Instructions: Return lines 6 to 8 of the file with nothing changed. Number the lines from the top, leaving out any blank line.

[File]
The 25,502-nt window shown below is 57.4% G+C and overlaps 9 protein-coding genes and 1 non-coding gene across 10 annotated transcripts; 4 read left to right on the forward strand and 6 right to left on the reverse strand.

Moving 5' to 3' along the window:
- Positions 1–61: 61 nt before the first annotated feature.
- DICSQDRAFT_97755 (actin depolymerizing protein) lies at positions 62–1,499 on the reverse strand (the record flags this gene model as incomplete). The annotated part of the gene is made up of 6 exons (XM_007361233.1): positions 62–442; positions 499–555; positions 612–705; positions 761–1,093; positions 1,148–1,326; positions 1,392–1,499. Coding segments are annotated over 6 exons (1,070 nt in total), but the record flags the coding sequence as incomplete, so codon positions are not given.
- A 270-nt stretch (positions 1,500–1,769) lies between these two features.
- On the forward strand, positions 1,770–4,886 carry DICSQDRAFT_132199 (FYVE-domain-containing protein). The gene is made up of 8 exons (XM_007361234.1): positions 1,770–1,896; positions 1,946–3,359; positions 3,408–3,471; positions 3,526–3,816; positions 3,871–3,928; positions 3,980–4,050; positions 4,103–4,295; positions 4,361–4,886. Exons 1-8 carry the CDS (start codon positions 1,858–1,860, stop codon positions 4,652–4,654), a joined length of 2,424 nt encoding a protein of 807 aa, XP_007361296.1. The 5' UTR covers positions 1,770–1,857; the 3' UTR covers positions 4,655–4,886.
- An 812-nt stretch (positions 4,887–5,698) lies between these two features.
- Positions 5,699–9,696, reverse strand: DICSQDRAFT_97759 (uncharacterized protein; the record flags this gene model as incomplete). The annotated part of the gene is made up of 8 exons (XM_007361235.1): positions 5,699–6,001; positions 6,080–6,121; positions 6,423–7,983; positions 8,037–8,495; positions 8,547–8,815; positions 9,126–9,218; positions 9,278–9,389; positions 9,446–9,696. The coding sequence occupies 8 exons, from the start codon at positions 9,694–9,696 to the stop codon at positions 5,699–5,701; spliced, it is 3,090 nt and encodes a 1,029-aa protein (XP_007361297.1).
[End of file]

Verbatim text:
- On the forward strand, positions 1,770–4,886 carry DICSQDRAFT_132199 (FYVE-domain-containing protein). The gene is made up of 8 exons (XM_007361234.1): positions 1,770–1,896; positions 1,946–3,359; positions 3,408–3,471; positions 3,526–3,816; positions 3,871–3,928; positions 3,980–4,050; positions 4,103–4,295; positions 4,361–4,886. Exons 1-8 carry the CDS (start codon positions 1,858–1,860, stop codon positions 4,652–4,654), a joined length of 2,424 nt encoding a protein of 807 aa, XP_007361296.1. The 5' UTR covers positions 1,770–1,857; the 3' UTR covers positions 4,655–4,886.
- An 812-nt stretch (positions 4,887–5,698) lies between these two features.
- Positions 5,699–9,696, reverse strand: DICSQDRAFT_97759 (uncharacterized protein; the record flags this gene model as incomplete). The annotated part of the gene is made up of 8 exons (XM_007361235.1): positions 5,699–6,001; positions 6,080–6,121; positions 6,423–7,983; positions 8,037–8,495; positions 8,547–8,815; positions 9,126–9,218; positions 9,278–9,389; positions 9,446–9,696. The coding sequence occupies 8 exons, from the start codon at positions 9,694–9,696 to the stop codon at positions 5,699–5,701; spliced, it is 3,090 nt and encodes a 1,029-aa protein (XP_007361297.1).